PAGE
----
The media is skewing our ideas about sex

Unhealthy sexual norms are advanced by popular culture

College is a significant time for sexual development. It’s a time where ideas and values about sexuality are shaped. The development that takes place during these years is crucial to the health of our sex lives.

We tend to draw our ideas about sex from the media, where a clear sexual double standard exists. The media’s portrayal of women’s sexualities is destructive and plays a major role in our culture's negative perspective of sex.

In the media, sex is generally defined by the male. If he orgasms the act is considered sex, but if the sexual act is only performed on the woman it's not necessarily defined as “sex.” It’s also commonplace for there to be little to no foreplay portrayed in film and TV — sex is almost always penetrative, where both partners finish at the same time.

This sets unrealistic assumptions, especially for women. Most women need some form of foreplay to climax. It also takes most women longer to orgasm than their male partner. This sets up seriously unhealthy expectations for women in the bedroom.

“It (the media) impacts what we think of as normal and how we respond to the sexualities of those around us,” Kellie Herson, an MA and Gender Studies Ph.D Candidate at ASU, said. “It not only encourages people to internalize particular kinds of shame, but it encourages people to shame others for any kind of sexual expression outside what is portrayed as 'normal' in our popular culture.”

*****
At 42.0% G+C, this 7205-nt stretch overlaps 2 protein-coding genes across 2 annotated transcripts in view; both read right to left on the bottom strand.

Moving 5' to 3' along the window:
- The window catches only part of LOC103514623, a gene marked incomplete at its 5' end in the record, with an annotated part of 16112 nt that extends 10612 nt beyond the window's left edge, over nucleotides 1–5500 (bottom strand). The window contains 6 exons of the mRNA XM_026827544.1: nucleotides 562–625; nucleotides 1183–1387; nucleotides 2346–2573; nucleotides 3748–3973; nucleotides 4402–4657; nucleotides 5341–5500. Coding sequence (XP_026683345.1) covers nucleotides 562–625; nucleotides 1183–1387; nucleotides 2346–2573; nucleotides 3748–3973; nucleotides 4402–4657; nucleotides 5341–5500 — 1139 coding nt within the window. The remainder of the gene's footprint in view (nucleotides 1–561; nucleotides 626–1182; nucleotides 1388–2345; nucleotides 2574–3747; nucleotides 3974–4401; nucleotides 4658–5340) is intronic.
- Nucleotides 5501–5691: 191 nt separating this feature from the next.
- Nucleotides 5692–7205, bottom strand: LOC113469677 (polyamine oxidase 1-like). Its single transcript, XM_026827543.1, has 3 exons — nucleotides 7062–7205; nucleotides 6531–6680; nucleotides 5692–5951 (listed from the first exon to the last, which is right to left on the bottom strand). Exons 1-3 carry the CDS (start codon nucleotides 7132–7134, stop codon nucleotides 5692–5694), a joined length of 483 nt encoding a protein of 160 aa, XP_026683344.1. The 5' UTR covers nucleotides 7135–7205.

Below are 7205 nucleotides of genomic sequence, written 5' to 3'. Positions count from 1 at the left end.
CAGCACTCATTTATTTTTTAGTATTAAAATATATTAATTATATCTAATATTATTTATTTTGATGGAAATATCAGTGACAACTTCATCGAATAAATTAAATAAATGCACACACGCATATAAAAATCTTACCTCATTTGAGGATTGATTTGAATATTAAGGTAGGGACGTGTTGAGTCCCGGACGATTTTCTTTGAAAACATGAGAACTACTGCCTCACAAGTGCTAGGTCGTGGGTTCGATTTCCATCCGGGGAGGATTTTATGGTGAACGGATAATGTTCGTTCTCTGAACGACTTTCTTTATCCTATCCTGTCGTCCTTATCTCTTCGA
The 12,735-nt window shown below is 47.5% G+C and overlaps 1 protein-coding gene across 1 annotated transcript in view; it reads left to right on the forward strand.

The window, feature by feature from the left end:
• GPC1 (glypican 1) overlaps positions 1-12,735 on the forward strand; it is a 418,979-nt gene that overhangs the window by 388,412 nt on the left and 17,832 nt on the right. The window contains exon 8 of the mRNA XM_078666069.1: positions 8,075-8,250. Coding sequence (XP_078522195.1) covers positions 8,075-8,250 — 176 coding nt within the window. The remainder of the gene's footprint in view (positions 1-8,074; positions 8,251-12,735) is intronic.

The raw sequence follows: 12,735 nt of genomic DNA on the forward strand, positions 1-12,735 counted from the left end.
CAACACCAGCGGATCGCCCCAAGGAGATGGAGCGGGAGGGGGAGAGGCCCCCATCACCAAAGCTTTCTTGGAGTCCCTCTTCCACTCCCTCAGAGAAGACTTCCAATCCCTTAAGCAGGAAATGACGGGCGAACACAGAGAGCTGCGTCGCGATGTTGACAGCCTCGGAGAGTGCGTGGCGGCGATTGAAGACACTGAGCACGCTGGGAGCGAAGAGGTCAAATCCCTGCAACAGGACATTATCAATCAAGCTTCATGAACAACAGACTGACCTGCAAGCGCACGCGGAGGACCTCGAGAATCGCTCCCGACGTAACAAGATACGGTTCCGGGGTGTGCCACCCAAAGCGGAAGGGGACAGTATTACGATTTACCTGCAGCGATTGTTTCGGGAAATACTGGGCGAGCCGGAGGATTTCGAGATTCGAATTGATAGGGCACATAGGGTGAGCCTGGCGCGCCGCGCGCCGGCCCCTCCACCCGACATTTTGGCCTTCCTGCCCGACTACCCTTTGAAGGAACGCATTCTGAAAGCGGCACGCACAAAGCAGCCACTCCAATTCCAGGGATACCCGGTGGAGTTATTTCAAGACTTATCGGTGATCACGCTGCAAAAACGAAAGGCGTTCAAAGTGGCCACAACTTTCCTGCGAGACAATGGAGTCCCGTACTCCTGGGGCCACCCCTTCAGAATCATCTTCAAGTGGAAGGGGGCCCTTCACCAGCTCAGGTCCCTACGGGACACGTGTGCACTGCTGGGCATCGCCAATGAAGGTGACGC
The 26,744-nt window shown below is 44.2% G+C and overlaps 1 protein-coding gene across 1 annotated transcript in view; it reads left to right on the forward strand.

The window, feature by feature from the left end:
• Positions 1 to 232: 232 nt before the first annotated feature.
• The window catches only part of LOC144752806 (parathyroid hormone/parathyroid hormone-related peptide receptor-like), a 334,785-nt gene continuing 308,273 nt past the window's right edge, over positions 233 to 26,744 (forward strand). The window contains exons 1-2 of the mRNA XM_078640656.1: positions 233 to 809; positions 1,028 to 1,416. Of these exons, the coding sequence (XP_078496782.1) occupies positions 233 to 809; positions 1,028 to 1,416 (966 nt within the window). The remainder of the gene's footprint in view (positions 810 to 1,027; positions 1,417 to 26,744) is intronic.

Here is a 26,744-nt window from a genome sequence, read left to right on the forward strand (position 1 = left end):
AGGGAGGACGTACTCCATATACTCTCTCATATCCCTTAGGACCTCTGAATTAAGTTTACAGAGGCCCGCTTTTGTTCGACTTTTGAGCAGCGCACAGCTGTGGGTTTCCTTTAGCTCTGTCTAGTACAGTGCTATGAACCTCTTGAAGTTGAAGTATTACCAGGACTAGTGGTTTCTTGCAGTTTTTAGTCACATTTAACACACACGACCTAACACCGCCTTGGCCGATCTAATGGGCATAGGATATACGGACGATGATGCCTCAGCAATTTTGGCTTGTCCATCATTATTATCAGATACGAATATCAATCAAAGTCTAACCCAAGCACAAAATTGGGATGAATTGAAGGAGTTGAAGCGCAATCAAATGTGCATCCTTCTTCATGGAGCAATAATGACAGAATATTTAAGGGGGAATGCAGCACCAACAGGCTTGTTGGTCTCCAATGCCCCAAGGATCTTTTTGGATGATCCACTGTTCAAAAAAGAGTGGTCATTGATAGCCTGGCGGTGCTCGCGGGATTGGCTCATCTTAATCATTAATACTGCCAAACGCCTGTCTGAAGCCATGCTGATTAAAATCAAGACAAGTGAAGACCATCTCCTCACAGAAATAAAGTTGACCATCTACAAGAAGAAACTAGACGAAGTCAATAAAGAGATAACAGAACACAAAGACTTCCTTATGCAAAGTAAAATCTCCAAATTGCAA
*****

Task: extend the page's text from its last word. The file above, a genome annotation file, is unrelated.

Many women believe that if they don't climax before or at the same time as their partner, something is wrong with them. They’ll likely begin to feel embarrassed because they aren't complying with the expectation set forth by the male dominated media. As a result many girls simply accept the fact that they aren't satisfied, rather than communicating with their partner.

The MPAA tends to rate films where a woman is clearly enjoying sex as more explicit than if it were a man. 

For example Gone Girl depicts a scene where Nick Dunne performing cunnilingus on his wife, Amy. This movie was given an R rating for a scene that would have received a rating of PG-13 if the roles were reversed.

Similarly, in Blue Valentine, Dean performs oral sex on Cindy. The MPAA tried to give the film an NC-17 rating for this scene.

However, in What’s Eating Gilbert Grape, Betty performs the same act on Gilbert, and the scene was rated PG-13.

All three scene feature little to no nudity. The only factor that changed was the gender of the person receiving oral sex. There is no denying the double standard here.

This sends a message to women that their sexualities are more explicit than men’s. It instills the idea that it’s perfectly normal and healthy for men to enjoy sex, but for women it’s wrong and immoral.

The media continuously presents women’s sexuality through the male gaze. Women are seen as a tool to "get a man off."  Sex in the media is often solely focused on male pleasure. If the woman orgasms it's a plus, but if she doesn't it's no big deal.

This reinforces the idea that men are inherently more sexual than women, which isn't true. It teaches young women to stifle their sexualities. The media is sending a message that “good girls don’t enjoy sex.”

We need to be intentional about making sure our ideas about sexuality aren’t shaped by the media. In order to sustain healthy sexualities we need to open up a dialogue about what you can actually expect from sex. Shaping our sexualities from the media will only contribute to a misogynistic and sex negative culture.


Reach the columnist at sljorda4@asu.edu or follow @skyjordan4 on Twitter.

Editor’s note: The opinions presented in this column are the author’s and do not imply any endorsement from The State Press or its editors.

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